Myotonic dystrophy (dystrophia myotonica, DM) is a muscular disorder characterized by prolonged contraction and muscle relaxation, progressive muscle weakness, and wasting. Intraoperative management should aim to avoid triggering myotonia and should take into account that DM patients are at increased risk for the following:
- Cardiac conduction abnormalities
- Hypersensitivity to anesthetic agents
- Metabolic abnormalities, including hyperkalemia and hyperglycemia
Regional anesthesia has been successfully used as a primary anesthetic in DM patients and can help reduce the risk of the manifestations stated above. However, regional technique may place the patient at increased risk of myotonia secondary to shivering and/or insufficient motor block to blunt the response to surgical stimulation.
Specific intraoperative anesthetic considerations with regards to general anesthesia and DM are discussed below.
Monitoring – in addition to ASA standard monitors, one should consider an arterial line in order to quickly identify hemodynamic instability associated with cardiac conduction abnormalities and to facilitate serial monitoring of serum electrolytes. Pacing equipment should also be readily available, as there have been reports of third-degree atrioventricular block refractory to atropine. Other invasive monitors may be considered, taking into consideration the patient’s pre-operative cardiopulmonary status.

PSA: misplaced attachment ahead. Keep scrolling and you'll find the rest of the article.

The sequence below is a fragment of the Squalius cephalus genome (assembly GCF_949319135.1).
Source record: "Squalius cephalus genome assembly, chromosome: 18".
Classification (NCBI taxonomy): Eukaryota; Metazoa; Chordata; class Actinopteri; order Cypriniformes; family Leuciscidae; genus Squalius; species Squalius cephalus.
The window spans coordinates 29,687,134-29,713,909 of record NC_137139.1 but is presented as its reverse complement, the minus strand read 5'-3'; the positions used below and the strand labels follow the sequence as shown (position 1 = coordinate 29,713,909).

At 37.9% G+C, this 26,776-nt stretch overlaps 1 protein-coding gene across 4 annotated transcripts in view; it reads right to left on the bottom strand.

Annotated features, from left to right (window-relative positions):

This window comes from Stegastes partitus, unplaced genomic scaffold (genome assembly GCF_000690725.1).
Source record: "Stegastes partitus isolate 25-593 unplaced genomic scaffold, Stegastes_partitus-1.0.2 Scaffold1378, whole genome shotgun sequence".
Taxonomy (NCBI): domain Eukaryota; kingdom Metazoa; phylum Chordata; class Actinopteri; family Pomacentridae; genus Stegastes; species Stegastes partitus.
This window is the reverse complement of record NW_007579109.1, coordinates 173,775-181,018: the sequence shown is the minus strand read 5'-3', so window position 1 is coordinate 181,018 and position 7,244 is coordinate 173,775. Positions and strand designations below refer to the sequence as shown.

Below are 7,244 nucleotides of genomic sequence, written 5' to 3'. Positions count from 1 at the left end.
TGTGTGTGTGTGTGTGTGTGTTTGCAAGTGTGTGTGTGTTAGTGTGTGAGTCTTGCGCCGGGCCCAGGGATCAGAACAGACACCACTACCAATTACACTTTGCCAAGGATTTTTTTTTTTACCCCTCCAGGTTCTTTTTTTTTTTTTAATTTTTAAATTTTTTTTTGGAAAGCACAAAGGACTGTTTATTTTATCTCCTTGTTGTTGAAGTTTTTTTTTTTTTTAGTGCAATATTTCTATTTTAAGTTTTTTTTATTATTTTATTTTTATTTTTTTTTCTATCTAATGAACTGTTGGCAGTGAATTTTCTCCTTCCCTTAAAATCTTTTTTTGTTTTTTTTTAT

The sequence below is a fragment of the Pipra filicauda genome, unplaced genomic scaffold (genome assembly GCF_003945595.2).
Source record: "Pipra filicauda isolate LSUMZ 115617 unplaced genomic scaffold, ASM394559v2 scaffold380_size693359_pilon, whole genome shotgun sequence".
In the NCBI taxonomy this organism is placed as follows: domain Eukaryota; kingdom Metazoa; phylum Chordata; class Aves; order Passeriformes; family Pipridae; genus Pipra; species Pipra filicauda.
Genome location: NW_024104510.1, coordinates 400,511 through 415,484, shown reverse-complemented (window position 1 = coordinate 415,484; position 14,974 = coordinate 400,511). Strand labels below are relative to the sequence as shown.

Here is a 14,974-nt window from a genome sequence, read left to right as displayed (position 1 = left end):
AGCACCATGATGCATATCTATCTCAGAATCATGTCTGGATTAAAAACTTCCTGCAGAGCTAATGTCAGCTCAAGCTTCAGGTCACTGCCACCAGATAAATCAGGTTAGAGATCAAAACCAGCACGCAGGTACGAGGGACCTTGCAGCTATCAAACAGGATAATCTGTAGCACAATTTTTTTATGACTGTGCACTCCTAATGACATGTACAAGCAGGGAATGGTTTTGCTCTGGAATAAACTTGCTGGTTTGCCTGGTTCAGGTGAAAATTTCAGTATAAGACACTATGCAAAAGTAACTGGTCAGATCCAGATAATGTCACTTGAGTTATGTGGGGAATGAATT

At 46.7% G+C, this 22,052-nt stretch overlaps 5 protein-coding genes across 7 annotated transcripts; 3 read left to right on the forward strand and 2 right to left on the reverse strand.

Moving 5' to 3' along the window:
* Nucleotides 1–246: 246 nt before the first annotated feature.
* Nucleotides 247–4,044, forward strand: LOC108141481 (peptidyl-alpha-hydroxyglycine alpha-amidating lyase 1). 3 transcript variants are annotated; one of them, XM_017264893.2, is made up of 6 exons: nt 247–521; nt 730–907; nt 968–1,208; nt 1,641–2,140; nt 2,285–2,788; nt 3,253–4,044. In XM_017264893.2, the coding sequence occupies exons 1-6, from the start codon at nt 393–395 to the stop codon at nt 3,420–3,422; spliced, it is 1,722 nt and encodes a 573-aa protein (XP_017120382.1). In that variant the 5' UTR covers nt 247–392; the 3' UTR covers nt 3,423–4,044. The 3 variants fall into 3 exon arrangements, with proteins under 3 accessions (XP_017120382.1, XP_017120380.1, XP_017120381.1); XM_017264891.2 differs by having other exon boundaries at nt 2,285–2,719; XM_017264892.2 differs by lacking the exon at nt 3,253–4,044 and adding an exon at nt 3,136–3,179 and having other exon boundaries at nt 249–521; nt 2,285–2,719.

Induction – DM patients have weak pharyngeal musculature and are therefore at greater risk of aspiration. Ideally, a rapid sequence induction without neuromuscular blockade should be performed. Avoid succinylcholine; it may induce exaggerated contracture, masseter spasm, laryngospasm, or severe hyperkalemia. If neuromuscular relaxation is necessary, use shorter-acting agents, such as rocuronium or cis-atracurium.
Maintenance – intravenous or inhalational agents are appropriate; DM patients are no more susceptible to malignant hyperthermia than the general population. The patient will require deeper anesthesia for akinesia if neuromuscular relaxant is not used.
Emergence – avoid paralytic reversal; neostigmine may exacerbate myotonia. Prolonged emergence can be expected due to hypersensitivity to anesthetic agents. Strict extubation criteria should be employed, given the patient’s increased risk of aspiration.
Environment – hypothermia and shivering can induce myotonia. Thus, normothermia should be maintained with warm IV fluids and a forced warm air blanket if necessary.